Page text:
by Quinn Levandoski, reviewed on
It has been said that sports are the opiate of the masses, and perhaps no analogy could be more apt. Like most narcotics, sports can either provide an incredible high, or have the diametrically opposite effect. While it may not be the sport of choice for everyone, American football is the sports junkie’s drug of choice in the United States and Madden is as vital a piece of its culture as cheese heads or terrible towels. While every year of competition guarantees a new and exciting season of NFL football, the same cannot be said for its digital version. Earlier iterations of Madden were an annual affair. But the franchise’s recent drought of creativity, innovation, and fun gameplay has alienated many of its followers. This year brings the world the Calvin Johnson clad Madden 13. It may not come out of the huddle and score right away, it is at least driving towards the right end zone, which is a lot more than can be said for other recent versions of Madden.
Perhaps the most emphasized feature this year in Madden 13 is the all new Infinity Engine, and while it is a bit of a mixed bag, its benefits vastly outweigh the downsides. The engine minimizes canned animations, replacing them with physics-based collisions. For one, players almost never ‘stick’ together as if held by magnets, which makes rushing the line of scrimmage and following/shedding lead blockers all the more satisfying. Mid-air collisions, gang tackles, tackles with new defenders latching on after one another are all the best they’ve ever been. I particularly like the diversity that it adds to how the run game looks when bouncing off of defenders breaking tackles.
Unfortunately there are some glitches that really ruin player immersion. First, minor contact between players can result in incredibly over-exaggerated reactions. Sometimes when a player is walking and kicks the leg of a player who is lying on the ground , he will fall like he was just speared by Clay Matthews. In another example, a player might be chucked five yards while getting up from a pile because someone under him started to get up. Occasionally a collision will result in grotesque distortion of players. A normal hit can bend spines, snap elbows the wrong way and make the body do things it is not supposed to. The only solace here is that this does not affect gameplay which is still smooth and fun. So, the system is not perfect, but it could be, given enough time and attention.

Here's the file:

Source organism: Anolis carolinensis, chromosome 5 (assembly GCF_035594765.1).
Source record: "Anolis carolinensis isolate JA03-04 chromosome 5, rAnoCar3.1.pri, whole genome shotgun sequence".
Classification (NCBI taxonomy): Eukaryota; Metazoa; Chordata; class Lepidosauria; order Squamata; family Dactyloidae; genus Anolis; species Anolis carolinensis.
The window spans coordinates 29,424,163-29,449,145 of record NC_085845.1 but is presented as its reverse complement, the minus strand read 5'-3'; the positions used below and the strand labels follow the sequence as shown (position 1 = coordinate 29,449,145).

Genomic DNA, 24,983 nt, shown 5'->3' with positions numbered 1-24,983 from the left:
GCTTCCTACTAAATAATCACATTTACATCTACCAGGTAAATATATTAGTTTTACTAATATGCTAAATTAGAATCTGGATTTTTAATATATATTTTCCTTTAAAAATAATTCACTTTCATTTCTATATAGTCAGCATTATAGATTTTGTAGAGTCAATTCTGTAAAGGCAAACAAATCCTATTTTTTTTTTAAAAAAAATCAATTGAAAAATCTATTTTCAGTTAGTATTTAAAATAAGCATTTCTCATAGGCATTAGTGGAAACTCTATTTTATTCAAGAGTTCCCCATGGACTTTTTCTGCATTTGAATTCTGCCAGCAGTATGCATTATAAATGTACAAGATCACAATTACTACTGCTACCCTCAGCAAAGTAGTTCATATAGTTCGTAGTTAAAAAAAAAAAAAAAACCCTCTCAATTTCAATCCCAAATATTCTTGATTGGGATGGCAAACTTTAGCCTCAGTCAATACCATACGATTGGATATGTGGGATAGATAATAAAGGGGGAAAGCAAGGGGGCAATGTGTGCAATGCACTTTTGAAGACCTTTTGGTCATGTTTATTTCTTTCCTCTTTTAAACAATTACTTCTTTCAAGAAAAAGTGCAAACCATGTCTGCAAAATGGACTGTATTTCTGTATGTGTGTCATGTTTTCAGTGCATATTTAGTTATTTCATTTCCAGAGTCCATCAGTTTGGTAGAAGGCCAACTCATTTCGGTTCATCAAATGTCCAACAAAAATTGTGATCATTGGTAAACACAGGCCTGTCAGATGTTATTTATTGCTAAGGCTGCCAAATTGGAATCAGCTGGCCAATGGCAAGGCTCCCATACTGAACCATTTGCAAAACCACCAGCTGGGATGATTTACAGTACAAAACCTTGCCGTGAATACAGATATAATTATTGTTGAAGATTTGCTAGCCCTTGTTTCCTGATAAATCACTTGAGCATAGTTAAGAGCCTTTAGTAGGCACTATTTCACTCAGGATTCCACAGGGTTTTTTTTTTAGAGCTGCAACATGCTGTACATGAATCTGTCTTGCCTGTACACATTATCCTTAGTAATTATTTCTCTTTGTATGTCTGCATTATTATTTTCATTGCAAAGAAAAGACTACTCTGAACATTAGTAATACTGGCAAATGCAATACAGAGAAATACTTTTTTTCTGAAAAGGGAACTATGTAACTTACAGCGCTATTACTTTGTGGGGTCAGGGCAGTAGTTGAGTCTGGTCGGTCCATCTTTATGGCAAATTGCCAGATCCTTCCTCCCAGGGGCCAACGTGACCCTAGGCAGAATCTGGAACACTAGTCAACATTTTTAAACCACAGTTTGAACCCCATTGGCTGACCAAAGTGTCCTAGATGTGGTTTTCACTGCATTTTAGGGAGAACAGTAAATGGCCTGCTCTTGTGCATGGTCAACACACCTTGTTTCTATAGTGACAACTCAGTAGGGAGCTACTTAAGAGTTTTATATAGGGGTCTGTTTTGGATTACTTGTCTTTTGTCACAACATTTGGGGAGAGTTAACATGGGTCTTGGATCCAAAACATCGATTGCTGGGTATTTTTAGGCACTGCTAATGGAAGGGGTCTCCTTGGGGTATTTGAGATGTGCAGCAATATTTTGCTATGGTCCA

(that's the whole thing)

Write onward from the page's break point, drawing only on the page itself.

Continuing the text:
A number of welcome tweaks have been added to the in-game action. The receiver/d-back interactions have been greatly improved. On the offensive side, the button for passing over your receivers’ heads for passing will be grayed out when they are not looking or not expecting a pass. If they are, their icon will fill in with color and all systems are go. On the other side of the ball, d-back now cover receivers much more realistically. It’s not completely fixed, but defenders magically anticipating cuts and swatting balls they never saw coming is no longer a major issue. To counteract this, defenders do seem a bit more adept at intercepting the ball when they are able to get in position. The downside is that the same animation is still used for many drops. These result in the defender freezing like a deer caught in the headlights.
The last major in-game change is the commentary. This year, Jim Nantz and Phil Simms take the mic in what is, in my opinion, the most fluid and natural commentary the franchise has ever seen. They sat down, watched plays as if they were at a real game, and recorded what they saw without a script. Lines still repeat, and some of the phrases are a little strange. But little things like pauses and natural stumbles make the 9000+ lines of commentary something you might actually keep the volume turned up for.
The Infinite Engine shows great promise, commentary is greatly improved, Ultimate Team is better than ever.
Connected Careers dropped too many features, and the Infinite Engine occasionally glitches out.